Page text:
Considering there does not appear to be anything in Genesis 1:2 through 2:1 that mentions this annointed cherub and "the day thou wast created," it seems reasonable that said creation occurred either as part of what is spoken of in Genesis 1:1, or at some point prior to verse 2. Likewise, given the uncertainty of when this pride and iniquity first appeared, it seems equally reasonable to think that it also occurred at some point prior to verse 2. And if these are both true, it offers a very plausible and reasonable explanation of the cataclysmic destruction that may have occurred between verse 1 and verse 2 of Genesis 1... which in turn offers a new perspective on what the verses following this might and/or might not mean.

In light of this, I think this section of Dottard's answer makes perfectly good sense:

**However, the author of Genesis carefully avoids this problem by saying that:

  1. It was the lights that were provided on day 4 and not the actual sun and moon themselves
  2. It is the light from these bodies that is within the atmosphere not the sun and moon themselves

The conclusion here is simple - the sun and moon might have existed well before the start of creation week having been created at an earlier unstated time.**

  • Hugs, upvoted. There is a difference between the word created and made. It opens up a whole new vista to the past heavens and earth of old that once were. (2 Peter3:5-7)Before they became without form and were recreated where things were made out of their original creation of verse one. "The appearance of the sun and the moon on the Fourth day was not a new creation. They had existed in connection with the Pre-Adamite Earth.... The words translated 'made' in the 16th verse is not the same word as is translated "created" in verse one, and does not imply a creative act". Clarence Larkin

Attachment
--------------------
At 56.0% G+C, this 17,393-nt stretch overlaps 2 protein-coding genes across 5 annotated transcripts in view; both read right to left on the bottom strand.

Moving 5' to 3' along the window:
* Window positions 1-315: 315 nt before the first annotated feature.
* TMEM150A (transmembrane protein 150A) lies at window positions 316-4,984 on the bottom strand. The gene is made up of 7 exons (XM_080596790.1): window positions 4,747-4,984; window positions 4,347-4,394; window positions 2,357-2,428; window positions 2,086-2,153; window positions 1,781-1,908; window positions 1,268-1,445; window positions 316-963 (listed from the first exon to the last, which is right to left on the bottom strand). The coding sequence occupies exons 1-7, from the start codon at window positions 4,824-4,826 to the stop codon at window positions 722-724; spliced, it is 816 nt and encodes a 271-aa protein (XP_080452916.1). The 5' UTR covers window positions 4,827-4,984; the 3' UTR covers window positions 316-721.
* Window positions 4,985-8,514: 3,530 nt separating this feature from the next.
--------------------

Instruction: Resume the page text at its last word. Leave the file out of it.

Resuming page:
– Sherrie
    Feb 17, 2022 at 21:29

Gen 1:1 In the beginning God created the heavens and the earth. 2Now the earth was formless and empty, darkness was over the surface of the deep, and the Spirit of God was hovering over the waters.

This is the primordial earth. It is being developed.

Day 1, God made light.
Day 2, God made sky.

Next, the Earth is changing:

9 And God said, “Let the water under the sky be gathered to one place, and let dry ground appear.” And it was so. 10God called the dry ground “land,” and the gathered waters he called “seas.” And God saw that it was good.

You say:

the Sun is much older than the Earth

The Sun is much older than the Earth as we know it. Genesis 1:1's earth is not the earth as we know it.

  • The earth was barren and cratered.
    – R. Emery
    Mar 9, 2021 at 18:26
  • I have a few issues with your answer that hopefully you could help me understand them. "God created the heavens and the earth" God called it "Earth" still though? Just because stuff changed on the earth doesn't really mean that it isn't "Earth" still, and also, it was an 3 morning and evenings between the creation of the earth and the sun, meaning it's been 72 hours, and the difference between the age of the Sun and the Earth is much bigger than 72 hours? And the changes happened before the sun was created, the "Earth" with land and seas was an actual thing on the third day, sun was in 4th.
    – Karim
    Mar 10, 2021 at 12:24
  • I also called it "Earth".
    – user35953
    Mar 10, 2021 at 14:16

The issue with your question and the reason for your dissonance is simply because you are injecting axioms from a modern secular cosmology into a Biblical cosmology which looks nothing like modern cosmology and has an entirely different origin, timeframe and volume.

One cannot mix paradigms and axioms and still expect to get compatibility.

The choice is simple, if you read the Bible and want to believe it then believe it all the way through. The earth is flat and circular, with raised edges holding in the ocean, is set on pillars, has a firmament and all the lights are in the firmament. Above the firmament is water. God did it this way.

If you want to inject modern cosmology into the text provided you don’t change the wording, if it aligns then fine. But the moment you change the text to suit what you want it to say, you might as well throw out your Bible and believe whatever you want. Don’t deceive yourself.

  • 1